A shocking claim made by the Madagascar President is making rounds in the African media and it is calling at the World Health Organization (WHO) for ‘bribing’ the Madagascar President to ‘poison’ their home-grown coronavirus cure called COVID Organics.
The Malagasy President, Andry Rajoelina not too long ago slammed the WHO for not endorsing the herbal coronavirus remedy the country is pushing, claiming that it can cure a coronavirus patient within 10 days.
WHO earlier warned from using the herbal remedy to treat COVID patients without medical supervision. In retaliation to which, Rajoelina called on the global organization accusing it of making racial partialities in terms of recognition.
“The problem is that it comes from Africa,” he said. “And they cannot accept that a country like Madagascar, which is one of the poorest countries in the world, has discovered this formula to save the world,” he told earlier, in an interview with a French media.
According to reports, WHO also called such herbal therapeutic medicines as ‘blind faith,’ to which Rajoelina reaffirmed: “No country or organisation will keep us from going forward.”
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Now the shocking twist comes from local African media reports that say the Malagasy president is claiming that the WHO has bribed him for $20 million to poison their herbal concoction. Local newspaper Tanzania Perspective headlined the claim in its May 14th edition.
According to the claims made by the Madagascar President on the clinical prowess of their COVID Organics, it is that the herbal remedy can down the novel coronavirus infection within 10 days.
The herbal medicine in question uses herb ‘Artemisia’ as the principal ingredient. Artemisia was imported in Africa in the 1970s from China to treat malaria, according to local media reports. Rejolina reportedly bets on this herb for curing COVID-19 s well.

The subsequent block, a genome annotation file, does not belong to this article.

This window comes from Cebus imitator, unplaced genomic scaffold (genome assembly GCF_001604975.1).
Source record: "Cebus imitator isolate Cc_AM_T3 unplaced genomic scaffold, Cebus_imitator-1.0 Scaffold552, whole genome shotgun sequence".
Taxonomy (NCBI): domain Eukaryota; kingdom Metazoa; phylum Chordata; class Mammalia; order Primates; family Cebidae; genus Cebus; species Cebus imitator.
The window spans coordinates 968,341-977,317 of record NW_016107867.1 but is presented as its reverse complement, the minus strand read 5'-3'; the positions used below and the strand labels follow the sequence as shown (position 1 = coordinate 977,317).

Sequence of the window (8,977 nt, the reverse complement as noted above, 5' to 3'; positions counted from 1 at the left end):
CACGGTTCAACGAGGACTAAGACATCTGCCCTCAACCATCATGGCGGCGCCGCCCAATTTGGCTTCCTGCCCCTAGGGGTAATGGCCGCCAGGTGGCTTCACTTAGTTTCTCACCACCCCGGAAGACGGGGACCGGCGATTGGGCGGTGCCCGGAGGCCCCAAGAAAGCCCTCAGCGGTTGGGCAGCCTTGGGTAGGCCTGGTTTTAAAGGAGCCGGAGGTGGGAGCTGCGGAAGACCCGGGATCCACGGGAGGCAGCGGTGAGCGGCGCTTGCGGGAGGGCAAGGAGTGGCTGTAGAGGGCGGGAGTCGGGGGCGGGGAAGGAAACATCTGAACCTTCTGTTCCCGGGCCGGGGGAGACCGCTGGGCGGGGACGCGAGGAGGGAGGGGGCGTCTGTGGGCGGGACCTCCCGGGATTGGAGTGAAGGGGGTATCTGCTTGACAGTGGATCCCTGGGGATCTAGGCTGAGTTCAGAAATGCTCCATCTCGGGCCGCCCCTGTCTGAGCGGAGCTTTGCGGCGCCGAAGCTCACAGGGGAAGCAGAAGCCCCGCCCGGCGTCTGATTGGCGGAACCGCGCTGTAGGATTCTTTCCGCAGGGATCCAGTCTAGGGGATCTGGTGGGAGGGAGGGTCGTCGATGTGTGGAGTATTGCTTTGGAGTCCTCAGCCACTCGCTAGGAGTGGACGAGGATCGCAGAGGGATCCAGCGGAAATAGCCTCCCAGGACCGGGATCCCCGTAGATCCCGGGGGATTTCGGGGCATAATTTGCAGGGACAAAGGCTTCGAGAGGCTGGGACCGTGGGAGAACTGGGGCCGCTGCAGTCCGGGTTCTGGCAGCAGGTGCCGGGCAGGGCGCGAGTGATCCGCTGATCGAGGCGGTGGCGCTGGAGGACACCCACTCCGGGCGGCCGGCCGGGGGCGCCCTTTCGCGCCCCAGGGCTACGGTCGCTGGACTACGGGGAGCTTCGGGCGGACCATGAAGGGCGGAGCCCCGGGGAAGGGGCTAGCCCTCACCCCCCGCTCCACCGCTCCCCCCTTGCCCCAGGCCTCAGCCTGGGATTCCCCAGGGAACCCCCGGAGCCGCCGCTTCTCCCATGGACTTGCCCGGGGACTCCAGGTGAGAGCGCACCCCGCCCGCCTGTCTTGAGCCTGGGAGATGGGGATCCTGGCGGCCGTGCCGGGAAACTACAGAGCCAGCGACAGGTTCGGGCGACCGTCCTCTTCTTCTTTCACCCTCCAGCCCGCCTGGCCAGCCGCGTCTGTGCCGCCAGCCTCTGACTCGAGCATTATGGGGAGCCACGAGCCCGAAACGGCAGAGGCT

WHO however called for clinical trials for the herbal remedy and recently declared the concoction has ‘no evidence’ for its efficacy, Newscientist reports.
Despite Rajoelina’s allegations on WHO’s disbelief on the medicine is rooted in racial partialities, the WHO states that:
“WHO recognizes that traditional, complementary and alternative medicine has many benefits and Africa has a long history of traditional medicine and practitioners that play an important role in providing care to populations.”
However, the WHO statement goes on saying that the herb “should be tested for efficacy and adverse side effects. Africans deserve to use medicines tested to the same standards as people in the rest of the world.”
Research is reportedly on the way in Europe for the potential herb ‘A. annua’ or Artemisia a potential cure for COVID-19. Initial tests in china have shown promise.
Fear of drug resistance
Experts commenting on this matter says a misinformed and widespread application of the herb Artemisia in the population during a pandemic can potentially make them resistant to it. In the future when the same Artemisia-based drug will be employed to treat malaria, it may not work.
“The flaw in their thinking is that antimalarial activity has anything to do with antiviral activity, which it does not,” Dr. Arthur Grollman told CNN, who is a professor of pharmacological science and experimental medicine at Stony Brook University in New York.
WHO is yet to comment on this allegation.
This is a breaking story and will be updated
(Cover image credits of e-paper/ Tanzania Perspective)